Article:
The Inspector's Inability to Learn Dogg in Stoppard's Play
In Dogg's Hamlet, Cahoot's Macbeth, most of the characters who do not speak Dogg at the beginning have picked it up by the end, just by listening to others speak it. This mirrors the audience's experience as they learn Dogg along with the characters. However, there is one major character who does not understand Dogg—the inspector. In her 1999 chapter on Stoppard' s political plays in Twayne 's English Authors Series Online, Susan Rusinko noted of the inspector that ‘‘Without realizing it he has picked up some Dogg, thus illustrating the ... earlier comment that one doesn't learn Dogg, but only catches it.’’ Why is the inspector able to catch the Dogg language enough to repeat it but not understand it? Two of the inspector's characteristics prevent him from being able to ultimately understand Dogg—his confusion over how his own language works and his desire for normalcy.
When the inspector arrives at the hostess's apartment partway through Cahoot's Macbeth, it is instantly apparent that he is a little confused, as Stoppard notes in the stage directions: "He seems surprised to find himself where he is.’’ The inspector asks if he is at one of two different theaters and is surprised when he finds out it is neither theater. Says the inspector, ‘‘I'm utterly nonplussed. I must have got my wires crossed somewhere.’’ As the play continues, the audience gets a view of how utterly confused this individual is. In fact, it is ironic that at one point in the play, the inspector, threatening the hostess with potential legal action, tells her that "Words can be your friend or your enemy, depending on who's throwing the book, so watch your language.’’ In Cahoot's Macbeth, words become the friend of the actors and the enemy of the inspector.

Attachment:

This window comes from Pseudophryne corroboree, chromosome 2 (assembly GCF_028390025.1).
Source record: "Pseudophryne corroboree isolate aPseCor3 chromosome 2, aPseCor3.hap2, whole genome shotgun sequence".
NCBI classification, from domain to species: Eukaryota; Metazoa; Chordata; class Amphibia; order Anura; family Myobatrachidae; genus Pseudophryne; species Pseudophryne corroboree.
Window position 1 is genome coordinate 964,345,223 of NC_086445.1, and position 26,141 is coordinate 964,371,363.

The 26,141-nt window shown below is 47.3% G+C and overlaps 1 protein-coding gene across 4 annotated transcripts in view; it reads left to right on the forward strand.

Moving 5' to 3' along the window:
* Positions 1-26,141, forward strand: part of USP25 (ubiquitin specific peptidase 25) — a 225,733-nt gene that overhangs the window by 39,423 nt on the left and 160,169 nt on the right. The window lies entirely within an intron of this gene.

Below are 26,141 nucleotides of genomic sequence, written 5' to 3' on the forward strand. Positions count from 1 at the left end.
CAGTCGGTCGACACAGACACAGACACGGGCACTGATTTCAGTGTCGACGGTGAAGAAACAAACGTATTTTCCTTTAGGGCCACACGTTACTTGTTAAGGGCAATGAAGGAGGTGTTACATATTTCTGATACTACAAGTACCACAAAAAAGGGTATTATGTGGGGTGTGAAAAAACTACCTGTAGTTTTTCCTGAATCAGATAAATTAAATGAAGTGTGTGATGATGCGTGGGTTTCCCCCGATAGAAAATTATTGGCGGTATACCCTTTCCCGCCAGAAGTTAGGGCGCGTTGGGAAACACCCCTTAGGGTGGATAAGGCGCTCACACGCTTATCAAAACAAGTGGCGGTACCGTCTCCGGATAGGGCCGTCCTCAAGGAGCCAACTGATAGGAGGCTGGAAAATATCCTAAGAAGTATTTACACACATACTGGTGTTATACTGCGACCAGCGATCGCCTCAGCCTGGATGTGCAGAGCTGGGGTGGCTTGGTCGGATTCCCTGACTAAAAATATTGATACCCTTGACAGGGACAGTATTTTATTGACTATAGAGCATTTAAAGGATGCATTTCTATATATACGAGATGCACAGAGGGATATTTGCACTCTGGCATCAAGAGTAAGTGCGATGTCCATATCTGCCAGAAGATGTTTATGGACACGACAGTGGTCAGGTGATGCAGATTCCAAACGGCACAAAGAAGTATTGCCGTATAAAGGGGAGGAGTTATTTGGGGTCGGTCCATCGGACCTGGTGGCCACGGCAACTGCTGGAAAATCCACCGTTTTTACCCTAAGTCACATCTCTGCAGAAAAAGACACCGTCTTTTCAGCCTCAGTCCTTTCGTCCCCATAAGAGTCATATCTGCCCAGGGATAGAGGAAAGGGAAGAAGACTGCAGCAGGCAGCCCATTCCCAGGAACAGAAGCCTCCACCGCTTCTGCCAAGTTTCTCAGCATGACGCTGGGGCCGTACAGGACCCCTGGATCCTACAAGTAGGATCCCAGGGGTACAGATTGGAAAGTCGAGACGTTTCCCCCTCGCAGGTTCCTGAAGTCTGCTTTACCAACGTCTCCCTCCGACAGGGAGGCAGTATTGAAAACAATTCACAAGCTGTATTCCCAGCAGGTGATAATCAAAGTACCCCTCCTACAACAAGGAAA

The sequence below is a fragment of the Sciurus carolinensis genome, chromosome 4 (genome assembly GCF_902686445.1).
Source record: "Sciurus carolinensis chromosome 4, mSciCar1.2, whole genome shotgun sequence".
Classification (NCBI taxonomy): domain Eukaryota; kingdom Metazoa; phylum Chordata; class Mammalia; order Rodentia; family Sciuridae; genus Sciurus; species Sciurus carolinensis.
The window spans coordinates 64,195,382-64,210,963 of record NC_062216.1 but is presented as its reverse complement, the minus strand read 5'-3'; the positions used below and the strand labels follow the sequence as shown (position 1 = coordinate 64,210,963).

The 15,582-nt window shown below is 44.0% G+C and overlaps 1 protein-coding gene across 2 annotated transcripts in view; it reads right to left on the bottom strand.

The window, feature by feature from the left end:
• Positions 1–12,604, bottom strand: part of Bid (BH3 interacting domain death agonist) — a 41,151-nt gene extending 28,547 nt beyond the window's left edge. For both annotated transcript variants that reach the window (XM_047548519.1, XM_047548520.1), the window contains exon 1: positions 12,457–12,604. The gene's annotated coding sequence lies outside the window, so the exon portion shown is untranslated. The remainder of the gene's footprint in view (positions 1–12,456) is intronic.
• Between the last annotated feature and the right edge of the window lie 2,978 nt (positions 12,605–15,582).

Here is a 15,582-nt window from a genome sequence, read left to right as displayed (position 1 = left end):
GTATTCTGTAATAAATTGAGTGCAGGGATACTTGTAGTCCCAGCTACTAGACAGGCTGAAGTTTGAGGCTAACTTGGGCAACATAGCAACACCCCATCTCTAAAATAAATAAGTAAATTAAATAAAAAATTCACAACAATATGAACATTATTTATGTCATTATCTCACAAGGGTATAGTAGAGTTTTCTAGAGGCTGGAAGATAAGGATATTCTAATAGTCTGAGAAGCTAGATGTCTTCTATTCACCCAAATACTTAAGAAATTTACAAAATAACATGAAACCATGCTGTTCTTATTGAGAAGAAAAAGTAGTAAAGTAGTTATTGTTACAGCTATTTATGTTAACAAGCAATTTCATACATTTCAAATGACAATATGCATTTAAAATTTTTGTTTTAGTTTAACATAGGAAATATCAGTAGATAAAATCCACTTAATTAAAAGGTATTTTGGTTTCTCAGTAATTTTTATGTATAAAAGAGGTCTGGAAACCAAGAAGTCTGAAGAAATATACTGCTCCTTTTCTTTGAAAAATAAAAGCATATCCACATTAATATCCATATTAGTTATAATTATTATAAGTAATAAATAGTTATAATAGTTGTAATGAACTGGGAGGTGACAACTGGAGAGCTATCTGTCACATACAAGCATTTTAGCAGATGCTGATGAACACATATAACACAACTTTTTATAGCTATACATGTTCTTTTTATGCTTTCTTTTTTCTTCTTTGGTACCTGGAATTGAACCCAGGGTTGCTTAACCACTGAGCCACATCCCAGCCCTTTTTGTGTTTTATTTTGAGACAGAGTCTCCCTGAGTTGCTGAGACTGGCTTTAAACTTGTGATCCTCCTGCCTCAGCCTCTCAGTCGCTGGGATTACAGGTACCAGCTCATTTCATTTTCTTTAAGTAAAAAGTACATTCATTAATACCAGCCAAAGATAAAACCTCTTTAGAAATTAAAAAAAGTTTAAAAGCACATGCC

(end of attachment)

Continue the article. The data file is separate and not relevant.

The inspector is a likely target to dupe through the use of words, because he does not have a good command of English as it is. He is constantly offering contradictory words or phrases in the same sentence and, on certain occasions, seems to search for the meaning even as he says them. For example, after the inspector has started examining the audience, he warns the hostess that"If there isn' t a catch I'll put you up as a heroine of the revolution. I mean, the counter-revolution. No, I tell a lie, I mean the normalization—Yes, I know.’’ Revolution and counter-revolution are contradictory terms, and normalization is another word for the type of censorship that Czechoslovakia imposed on its citizens in the 1970s. So, he could not very well arrest the hostess for being a heroine of the conformity that he is trying to enforce. In statements like these, the inspector shows himself to be something of a confused person when it comes to using and understanding words. Another example is when he congratulates one of the actors on the performance, saying, ‘‘Stunning! Incredible! Absolutely fair to middling.’’ The first two are legitimate compliments, while the last statement can be viewed as an insult and definitely does not belong with the other two.
Still, it seems as if the inspector tries to flaunt his linguistic knowledge—or lack thereof. He often mixes foreign language fragments in with his statements, and they do not always make sense or belong in the sentence. For example, after he says that his initial assessment of Macbeth is good, he soon says that he was lying, because he is following the creed "when in Rome parlezvous as the natives do.'' This statement mixes Rome as a location, the French phrase parlez vous, and the word "natives," which implies Native Americans or some other form of tribal culture. In another instance, at the end of the play, after he gives a cue to Roger, the man running the tape recorder, the inspector is ready to try to arrest everybody. At this point he incorporates a couple of foreign languages along with English: ‘‘Right—that's it (To ceiling.) Roger! (To the audience .) Put your hands on your heads. Put your— placay manos—per capita......
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